Activision Blizzard’s Games Have Diverse Characters—Can it Attract Diverse Gamers?
What’s got equal parts male and female superheroes plus three robots and one gorilla scientist? Overwatch does.
The multiplayer, “first-person shooter” title, launched by game-maker Activision Blizzard last year, has already generated more than $1 billion in revenue and amassed about 30 million players. But whether the diversity of its roster of characters has translated to its consumer base is unclear.
What is evident is that gaming giant Activision Blizzard wants to appeal to a more mass—and more diverse—audience. The company, profiled in the latest issue of Fortune, made its debut on the Fortune 500 list this week. Only two other video-game-centric companies have ever made the Fortune 500: Electronic Arts and Atari. Neither of them stayed on for very long. To propel and prolong its growth—in its last fiscal year, Activision Blizzard reported record revenue of $6.6 billion, up 42% from the year before—the company is now trying to extend its intellectual property beyond just the games. There is a division that’s developing movies and TV shows, and another dedicated to consumer products. There’s also an esports empire of sorts in the works, all built around Overwatch.
Later in 2017, Activision Blizzard will unveil the Overwatch League, an NFL-like esports organization with city-based teams of players that compete against each other. The league could open up new revenue opportunities for Activision Blizzard, from sponsorships and advertising to media distribution deals. It will also, at least in theory, be co-ed. “I think it’s the first game on a broad scale where about half the characters [are] women,” Kotick says in an interview with Fortune. “This is a level playing field and there’s no reason why a woman can’t be as good of a game player as a man.”
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At least one competitive player agrees: “It’s not like physical strength is a thing in this,” says Brandon “Seagull” Larned, one of the most high-profile Overwatch players and a contender for Activision Blizzard’s upcoming league. “I mean, I just have to click a mouse.”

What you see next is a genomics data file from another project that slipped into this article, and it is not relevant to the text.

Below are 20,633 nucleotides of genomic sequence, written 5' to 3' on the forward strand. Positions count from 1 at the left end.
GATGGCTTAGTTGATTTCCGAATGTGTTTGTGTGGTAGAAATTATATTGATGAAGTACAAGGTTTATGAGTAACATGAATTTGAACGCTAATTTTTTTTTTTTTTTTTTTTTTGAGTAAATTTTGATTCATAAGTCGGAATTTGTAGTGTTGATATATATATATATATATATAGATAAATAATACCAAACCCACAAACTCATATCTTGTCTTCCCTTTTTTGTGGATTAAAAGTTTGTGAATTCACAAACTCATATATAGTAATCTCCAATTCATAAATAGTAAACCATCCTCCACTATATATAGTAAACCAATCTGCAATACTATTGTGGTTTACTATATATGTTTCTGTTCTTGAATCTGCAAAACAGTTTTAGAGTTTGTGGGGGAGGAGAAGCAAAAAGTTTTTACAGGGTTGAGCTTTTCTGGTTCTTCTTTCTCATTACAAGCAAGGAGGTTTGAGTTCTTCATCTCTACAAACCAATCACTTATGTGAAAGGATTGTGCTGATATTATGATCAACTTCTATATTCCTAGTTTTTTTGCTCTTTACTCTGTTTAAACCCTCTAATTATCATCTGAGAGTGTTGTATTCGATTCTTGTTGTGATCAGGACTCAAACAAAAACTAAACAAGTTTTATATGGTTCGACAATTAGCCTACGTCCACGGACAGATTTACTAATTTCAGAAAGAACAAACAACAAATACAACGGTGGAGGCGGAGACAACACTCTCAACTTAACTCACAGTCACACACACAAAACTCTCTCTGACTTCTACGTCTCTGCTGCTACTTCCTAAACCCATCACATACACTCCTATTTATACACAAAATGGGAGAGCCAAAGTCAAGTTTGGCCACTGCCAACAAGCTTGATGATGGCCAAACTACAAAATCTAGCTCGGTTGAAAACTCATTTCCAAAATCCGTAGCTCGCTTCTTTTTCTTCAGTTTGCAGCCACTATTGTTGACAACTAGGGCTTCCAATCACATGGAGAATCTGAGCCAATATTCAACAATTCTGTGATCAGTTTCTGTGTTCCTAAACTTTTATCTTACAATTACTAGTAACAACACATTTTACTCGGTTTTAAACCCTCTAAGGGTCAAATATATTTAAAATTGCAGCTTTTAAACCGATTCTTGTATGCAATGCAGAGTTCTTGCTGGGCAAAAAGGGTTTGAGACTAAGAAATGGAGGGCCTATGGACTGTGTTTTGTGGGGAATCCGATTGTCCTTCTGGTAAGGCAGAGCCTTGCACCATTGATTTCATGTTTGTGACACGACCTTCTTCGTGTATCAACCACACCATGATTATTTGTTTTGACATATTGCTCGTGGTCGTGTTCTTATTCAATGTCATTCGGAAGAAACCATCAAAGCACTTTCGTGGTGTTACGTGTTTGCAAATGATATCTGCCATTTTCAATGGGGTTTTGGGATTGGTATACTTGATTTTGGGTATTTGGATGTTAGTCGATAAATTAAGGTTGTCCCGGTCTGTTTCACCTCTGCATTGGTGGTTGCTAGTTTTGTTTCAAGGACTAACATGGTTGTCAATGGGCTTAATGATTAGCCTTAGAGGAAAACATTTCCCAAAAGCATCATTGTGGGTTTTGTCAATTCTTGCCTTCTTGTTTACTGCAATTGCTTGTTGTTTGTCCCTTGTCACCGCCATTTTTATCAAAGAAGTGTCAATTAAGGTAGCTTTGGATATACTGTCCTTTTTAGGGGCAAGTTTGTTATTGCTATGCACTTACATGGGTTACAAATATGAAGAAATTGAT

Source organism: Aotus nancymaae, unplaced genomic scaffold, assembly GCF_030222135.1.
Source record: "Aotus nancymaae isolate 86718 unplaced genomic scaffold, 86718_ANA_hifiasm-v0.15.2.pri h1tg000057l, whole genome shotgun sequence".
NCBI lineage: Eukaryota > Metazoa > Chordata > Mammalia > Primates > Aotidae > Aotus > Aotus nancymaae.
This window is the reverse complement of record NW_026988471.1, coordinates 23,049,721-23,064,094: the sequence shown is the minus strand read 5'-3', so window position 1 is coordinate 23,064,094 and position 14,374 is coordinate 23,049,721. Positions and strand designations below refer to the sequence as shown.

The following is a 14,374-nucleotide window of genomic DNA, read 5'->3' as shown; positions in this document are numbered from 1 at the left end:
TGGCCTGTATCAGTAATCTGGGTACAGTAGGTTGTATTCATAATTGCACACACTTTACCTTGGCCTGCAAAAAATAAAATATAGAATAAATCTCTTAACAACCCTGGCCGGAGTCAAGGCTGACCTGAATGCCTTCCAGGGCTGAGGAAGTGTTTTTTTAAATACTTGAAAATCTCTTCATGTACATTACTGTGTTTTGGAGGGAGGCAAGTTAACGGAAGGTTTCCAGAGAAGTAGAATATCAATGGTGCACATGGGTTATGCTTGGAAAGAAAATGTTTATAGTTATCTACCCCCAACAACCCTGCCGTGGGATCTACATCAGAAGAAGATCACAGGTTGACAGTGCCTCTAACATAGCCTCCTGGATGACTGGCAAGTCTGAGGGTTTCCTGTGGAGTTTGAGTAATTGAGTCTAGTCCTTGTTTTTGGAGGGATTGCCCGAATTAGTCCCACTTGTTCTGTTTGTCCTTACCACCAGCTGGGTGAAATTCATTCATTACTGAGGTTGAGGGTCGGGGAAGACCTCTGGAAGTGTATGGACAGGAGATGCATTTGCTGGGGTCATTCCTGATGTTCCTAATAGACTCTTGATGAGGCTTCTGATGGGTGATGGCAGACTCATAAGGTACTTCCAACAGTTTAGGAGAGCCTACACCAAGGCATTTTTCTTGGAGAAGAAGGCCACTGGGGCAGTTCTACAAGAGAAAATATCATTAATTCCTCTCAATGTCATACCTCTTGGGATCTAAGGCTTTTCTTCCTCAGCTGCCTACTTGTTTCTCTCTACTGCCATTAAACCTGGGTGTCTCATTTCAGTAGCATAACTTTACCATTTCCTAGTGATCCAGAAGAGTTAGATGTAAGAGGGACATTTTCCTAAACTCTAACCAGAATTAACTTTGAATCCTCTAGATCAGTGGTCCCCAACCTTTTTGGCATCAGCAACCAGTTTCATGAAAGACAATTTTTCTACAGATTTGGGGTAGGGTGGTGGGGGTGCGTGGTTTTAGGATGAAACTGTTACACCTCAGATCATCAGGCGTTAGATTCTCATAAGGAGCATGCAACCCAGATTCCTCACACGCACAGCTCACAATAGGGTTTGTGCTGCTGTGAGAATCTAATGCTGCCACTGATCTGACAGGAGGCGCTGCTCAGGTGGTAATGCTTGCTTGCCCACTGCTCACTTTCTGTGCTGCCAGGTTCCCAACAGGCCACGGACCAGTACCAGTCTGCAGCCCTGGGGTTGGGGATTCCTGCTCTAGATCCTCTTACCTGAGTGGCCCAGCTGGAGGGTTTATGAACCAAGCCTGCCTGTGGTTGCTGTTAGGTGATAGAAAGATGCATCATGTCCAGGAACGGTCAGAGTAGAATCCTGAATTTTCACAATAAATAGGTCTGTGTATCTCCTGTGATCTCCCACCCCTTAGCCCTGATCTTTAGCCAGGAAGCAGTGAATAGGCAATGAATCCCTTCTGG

That said, Larned has only ever seen one co-ed team that’s popular (in China) and the vast majority of esports pros are men. Why? One possible explanation: Despite Kotick’s efforts with Overwatch, the gaming world still isn’t as welcoming to women as it should be (check out #gamergate on Twitter). That goes for esports and so-called “streaming.”
This other subset of players, called streamers, let fans view them playing games on websites like Amazon-owned Twitch.tv. “It’s really rare that you see a girl in the higher ranks of the game,” says Riley Youngs, a female streamer who plays Overwatch four to eight hours a day. “But there are a handful of girls that are definitely going that route.”
Youngs’ streams have garnered about 150,000 views. “It’s starting to blow up a bit,” she says. But she has had to build her community of fans carefully.
“It’s all about the community you build,” says Youngs. “I don’t really wear revealing clothing cause I don’t want to want to build that kind of community. A lot of people watch me for my gameplay and not for my body.”
When the Overwatch League launches later this year, we will be able to see just how co-ed it really is. Activision Blizzard’s own team, meanwhile, could also use some diversity. Only one out of nine members of the company’s board is female. And there’s not a single woman on its eight-person “senior corporate management” team. Life imitating art? Or vice versa?